Sunday, September 26, 2010

Bullshit poisons everything

It's not really religion — it's certainly not just religion — that poisons everything: bullshit poisons everything.

Even if we could completely eliminate bullshit, we would not turn the world into a Utopia. Figuring out how the world works is an enormously difficult task. Even just figuring out physics at the most basic level, simplified level has taken the lifetime effort of tens (hundreds?) of thousands of people for centuries; throw in all the physical sciences and the cost is staggering. Of course, the benefits to humanity (even counting all the drawbacks, like oil spills and nuclear weapons) have exceeded the costs by orders of magnitude. And if science is hard, politics and economics — negotiating all the competing interests, preferences, talents and abilities of billions of self-interested people — is even harder.

Bullshit is not our only problem, and it's probably not even our worst problem. The elimination of bullshit is not a panacea: it's not a sufficient condition to solve any, much less all, of the world's problems. But bullshit makes everything harder. Bullshit and the toleration of bullshit actively blocks solutions to our political and economic problems. We know this because the most important advance of science has been the scientific method — experimental, empirical falsifiability — which detects and eliminates instances of bullshit.

I can't stress the point too strongly. Scientists today are no more clever or intelligent than people were a thousand years ago. We did not magically leave the stupid field in Francis Bacon's or Gallileo's day. The key to science is not naturalism: Thales was a naturalist a generation before Socrates; the key to science is not logic: Aristotle discovered the laws of logic; the key to science is not reliance on evidence and thorough investigation of the facts: Thucydides pioneered these methods. And yet modern science had to wait a hundred generations after these pioneers. Science had to wait on its true key: total and intentional commitment to the elimination of falsity and bullshit on the basis of evidence and experiment.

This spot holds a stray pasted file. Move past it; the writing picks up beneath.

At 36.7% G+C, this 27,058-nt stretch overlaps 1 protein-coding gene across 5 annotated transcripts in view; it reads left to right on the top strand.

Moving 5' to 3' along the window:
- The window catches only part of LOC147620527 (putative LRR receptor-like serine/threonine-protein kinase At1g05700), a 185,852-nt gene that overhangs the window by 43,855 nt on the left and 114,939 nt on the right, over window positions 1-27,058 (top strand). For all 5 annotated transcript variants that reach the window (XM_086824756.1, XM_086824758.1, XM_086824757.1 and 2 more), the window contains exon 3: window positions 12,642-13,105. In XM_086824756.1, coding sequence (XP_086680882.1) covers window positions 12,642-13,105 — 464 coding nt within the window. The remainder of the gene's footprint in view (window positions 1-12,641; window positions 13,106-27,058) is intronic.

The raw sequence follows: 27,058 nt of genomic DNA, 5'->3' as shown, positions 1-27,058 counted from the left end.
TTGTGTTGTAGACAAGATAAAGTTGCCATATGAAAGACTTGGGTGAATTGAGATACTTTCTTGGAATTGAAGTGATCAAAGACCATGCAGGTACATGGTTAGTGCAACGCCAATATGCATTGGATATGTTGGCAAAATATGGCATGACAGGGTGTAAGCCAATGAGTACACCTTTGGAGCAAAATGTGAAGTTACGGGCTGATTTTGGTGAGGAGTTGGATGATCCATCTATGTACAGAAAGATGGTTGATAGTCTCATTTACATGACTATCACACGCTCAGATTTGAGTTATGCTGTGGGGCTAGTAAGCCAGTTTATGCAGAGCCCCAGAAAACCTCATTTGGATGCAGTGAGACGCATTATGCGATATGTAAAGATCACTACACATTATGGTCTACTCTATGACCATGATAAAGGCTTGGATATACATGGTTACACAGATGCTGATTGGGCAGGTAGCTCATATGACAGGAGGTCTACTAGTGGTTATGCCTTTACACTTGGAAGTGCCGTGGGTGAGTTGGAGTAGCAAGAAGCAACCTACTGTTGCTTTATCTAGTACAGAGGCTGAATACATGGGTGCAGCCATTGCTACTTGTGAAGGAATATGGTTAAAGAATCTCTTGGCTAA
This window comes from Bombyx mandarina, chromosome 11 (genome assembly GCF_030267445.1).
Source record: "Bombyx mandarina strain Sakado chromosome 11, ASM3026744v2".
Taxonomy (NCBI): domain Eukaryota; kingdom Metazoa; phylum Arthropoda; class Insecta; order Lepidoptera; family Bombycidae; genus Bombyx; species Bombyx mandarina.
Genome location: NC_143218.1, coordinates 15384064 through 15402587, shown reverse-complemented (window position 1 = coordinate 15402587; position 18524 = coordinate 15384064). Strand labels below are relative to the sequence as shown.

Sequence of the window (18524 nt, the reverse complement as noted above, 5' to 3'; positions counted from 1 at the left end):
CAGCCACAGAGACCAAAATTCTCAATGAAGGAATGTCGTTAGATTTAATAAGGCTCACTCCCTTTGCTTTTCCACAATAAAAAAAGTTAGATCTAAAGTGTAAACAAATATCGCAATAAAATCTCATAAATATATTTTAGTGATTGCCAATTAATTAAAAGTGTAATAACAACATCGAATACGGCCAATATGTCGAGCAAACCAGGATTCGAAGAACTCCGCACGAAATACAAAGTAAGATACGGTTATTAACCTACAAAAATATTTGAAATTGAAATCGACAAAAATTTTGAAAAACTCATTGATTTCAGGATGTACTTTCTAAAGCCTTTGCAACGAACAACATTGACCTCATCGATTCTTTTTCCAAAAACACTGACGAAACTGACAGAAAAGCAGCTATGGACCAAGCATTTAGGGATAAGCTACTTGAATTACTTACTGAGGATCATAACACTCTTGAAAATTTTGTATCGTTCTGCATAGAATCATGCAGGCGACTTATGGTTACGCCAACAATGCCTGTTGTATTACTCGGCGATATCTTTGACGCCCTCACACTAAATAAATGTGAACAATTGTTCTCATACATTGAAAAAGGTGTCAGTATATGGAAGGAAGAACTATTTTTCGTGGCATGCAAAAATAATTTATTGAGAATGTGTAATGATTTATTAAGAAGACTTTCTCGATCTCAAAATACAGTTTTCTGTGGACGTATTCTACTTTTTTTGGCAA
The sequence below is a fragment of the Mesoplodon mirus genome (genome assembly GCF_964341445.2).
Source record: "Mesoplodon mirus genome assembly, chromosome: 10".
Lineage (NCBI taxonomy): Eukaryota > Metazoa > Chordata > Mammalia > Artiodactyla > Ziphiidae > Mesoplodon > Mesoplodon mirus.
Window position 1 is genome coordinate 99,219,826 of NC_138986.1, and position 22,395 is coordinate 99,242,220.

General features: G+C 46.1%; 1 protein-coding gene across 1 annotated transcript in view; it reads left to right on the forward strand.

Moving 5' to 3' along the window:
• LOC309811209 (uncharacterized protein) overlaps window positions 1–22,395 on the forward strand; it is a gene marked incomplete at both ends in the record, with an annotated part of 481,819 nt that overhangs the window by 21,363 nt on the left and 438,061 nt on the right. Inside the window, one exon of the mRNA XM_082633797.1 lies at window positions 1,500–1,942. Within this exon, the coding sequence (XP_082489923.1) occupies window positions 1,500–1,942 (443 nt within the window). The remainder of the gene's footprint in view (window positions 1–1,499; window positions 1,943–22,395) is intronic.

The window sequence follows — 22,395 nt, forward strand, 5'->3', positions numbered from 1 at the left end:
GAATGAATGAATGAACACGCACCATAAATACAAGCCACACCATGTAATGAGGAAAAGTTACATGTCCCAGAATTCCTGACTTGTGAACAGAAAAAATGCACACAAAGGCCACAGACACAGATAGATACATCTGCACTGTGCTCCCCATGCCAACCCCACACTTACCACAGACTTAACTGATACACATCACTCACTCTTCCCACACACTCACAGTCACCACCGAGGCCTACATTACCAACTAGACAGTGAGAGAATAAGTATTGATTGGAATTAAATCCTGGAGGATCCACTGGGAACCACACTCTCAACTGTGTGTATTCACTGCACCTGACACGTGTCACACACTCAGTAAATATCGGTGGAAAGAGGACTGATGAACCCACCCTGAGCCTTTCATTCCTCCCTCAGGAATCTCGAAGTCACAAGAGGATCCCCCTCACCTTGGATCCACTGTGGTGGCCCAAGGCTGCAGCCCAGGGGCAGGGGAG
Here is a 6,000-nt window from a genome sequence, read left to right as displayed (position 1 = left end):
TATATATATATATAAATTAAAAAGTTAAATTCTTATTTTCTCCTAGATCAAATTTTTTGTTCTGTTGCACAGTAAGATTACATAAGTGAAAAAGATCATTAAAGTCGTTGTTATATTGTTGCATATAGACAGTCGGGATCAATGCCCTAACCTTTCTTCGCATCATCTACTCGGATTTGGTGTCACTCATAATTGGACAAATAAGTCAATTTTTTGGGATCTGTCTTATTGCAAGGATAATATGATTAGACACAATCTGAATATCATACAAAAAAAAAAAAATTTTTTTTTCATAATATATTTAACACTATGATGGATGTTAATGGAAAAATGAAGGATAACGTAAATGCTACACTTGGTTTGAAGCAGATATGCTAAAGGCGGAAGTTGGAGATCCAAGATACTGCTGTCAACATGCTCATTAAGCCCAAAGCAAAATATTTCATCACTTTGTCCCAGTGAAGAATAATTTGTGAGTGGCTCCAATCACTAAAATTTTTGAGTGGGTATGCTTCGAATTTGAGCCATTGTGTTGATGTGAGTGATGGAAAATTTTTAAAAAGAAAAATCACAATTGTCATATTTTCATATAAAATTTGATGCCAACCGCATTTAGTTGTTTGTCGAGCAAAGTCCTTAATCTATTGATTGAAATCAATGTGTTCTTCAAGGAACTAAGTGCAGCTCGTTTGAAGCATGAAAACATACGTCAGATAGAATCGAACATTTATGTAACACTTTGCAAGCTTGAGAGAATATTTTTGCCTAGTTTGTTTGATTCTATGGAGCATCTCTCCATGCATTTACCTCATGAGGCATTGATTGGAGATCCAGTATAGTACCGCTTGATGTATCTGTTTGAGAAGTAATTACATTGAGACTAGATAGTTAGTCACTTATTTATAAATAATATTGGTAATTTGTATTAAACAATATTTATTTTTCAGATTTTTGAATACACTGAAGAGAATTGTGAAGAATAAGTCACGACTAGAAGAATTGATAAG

Science has not, of course, eliminated all bullshit. The point is that scientists have intentionally adopted the attitude — and built the social systems to fulfill that attitude — that bullshit is intolerable: when they do find an instance of bullshit (and they find it all the time), they ruthlessly extirpate it. Hence, despite their considerable scientific achievements, scientists and devotees of science such as myself look askance at scientists such as Ken Miller or Francis Collins. The essence of science is the intolerance of bullshit, and here are these guys tolerating egregious bullshit in their personal lives. (It's not their conclusion that God exists, it's rather their justification for that conclusion that reeks of bullshit.)

The total commitment to the detection and elimination of bullshit is not a sufficient condition to solving or ameliorating our problems. It is, however, a necessary condition. And the only way to develop this commitment is to socially select against* habits of thought and institutions that definitionally or actually tolerate bullshit.

*As I've often noted, social selection does not mean killing people; indeed killing people is almost always an ineffective and always a grossly inefficient way of selecting against ideas and social constructions.

It's not at all that confrontationalist, anti-religious atheists such as myself have any abhorrence to belief in gods per se. We object, rather, to the bullshit that necessarily supports these beliefs, and the toleration of bullshit necessary to maintain these beliefs and their associated institutions. And it's not that religion has any corner on bullshit; religion is, rather, a "paradigmatic" bullshit-tolerating social institution. Religion too might be the keystone in the edifice of bullshit we've been building for millennia. Undermine religion — and undermine it using a dedication to the detection and extirpation of bullshit — and all the other forms of bullshit — e.g. woo, counterfactual denialism and historical revisionism, epistemic nihilism, Libertarianism — are thereby weakened, perhaps fatally.